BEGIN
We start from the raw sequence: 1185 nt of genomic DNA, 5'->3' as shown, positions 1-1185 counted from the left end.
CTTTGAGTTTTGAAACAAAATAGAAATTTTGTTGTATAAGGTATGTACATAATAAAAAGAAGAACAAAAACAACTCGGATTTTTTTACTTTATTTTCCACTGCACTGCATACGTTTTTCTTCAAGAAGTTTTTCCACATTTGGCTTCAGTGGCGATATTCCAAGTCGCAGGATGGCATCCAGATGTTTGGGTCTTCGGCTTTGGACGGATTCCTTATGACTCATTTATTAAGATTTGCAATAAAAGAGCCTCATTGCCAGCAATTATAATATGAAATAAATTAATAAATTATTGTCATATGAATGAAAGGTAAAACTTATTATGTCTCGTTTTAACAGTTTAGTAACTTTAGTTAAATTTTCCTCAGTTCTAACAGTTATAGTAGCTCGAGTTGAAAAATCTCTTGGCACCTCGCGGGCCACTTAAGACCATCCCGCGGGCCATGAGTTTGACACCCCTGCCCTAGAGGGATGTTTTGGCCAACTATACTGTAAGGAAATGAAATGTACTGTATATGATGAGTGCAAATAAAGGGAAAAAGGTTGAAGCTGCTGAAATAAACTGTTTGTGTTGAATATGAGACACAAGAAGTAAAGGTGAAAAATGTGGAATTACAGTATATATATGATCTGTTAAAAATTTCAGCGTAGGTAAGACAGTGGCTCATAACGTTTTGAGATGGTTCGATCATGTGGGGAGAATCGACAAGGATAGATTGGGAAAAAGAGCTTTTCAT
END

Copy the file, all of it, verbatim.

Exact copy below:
We start from the raw sequence: 1185 nt of genomic DNA, 5'->3' as shown, positions 1-1185 counted from the left end.
CTTTGAGTTTTGAAACAAAATAGAAATTTTGTTGTATAAGGTATGTACATAATAAAAAGAAGAACAAAAACAACTCGGATTTTTTTACTTTATTTTCCACTGCACTGCATACGTTTTTCTTCAAGAAGTTTTTCCACATTTGGCTTCAGTGGCGATATTCCAAGTCGCAGGATGGCATCCAGATGTTTGGGTCTTCGGCTTTGGACGGATTCCTTATGACTCATTTATTAAGATTTGCAATAAAAGAGCCTCATTGCCAGCAATTATAATATGAAATAAATTAATAAATTATTGTCATATGAATGAAAGGTAAAACTTATTATGTCTCGTTTTAACAGTTTAGTAACTTTAGTTAAATTTTCCTCAGTTCTAACAGTTATAGTAGCTCGAGTTGAAAAATCTCTTGGCACCTCGCGGGCCACTTAAGACCATCCCGCGGGCCATGAGTTTGACACCCCTGCCCTAGAGGGATGTTTTGGCCAACTATACTGTAAGGAAATGAAATGTACTGTATATGATGAGTGCAAATAAAGGGAAAAAGGTTGAAGCTGCTGAAATAAACTGTTTGTGTTGAATATGAGACACAAGAAGTAAAGGTGAAAAATGTGGAATTACAGTATATATATGATCTGTTAAAAATTTCAGCGTAGGTAAGACAGTGGCTCATAACGTTTTGAGATGGTTCGATCATGTGGGGAGAATCGACAAGGATAGATTGGGAAAAAGAGCTTTTCAT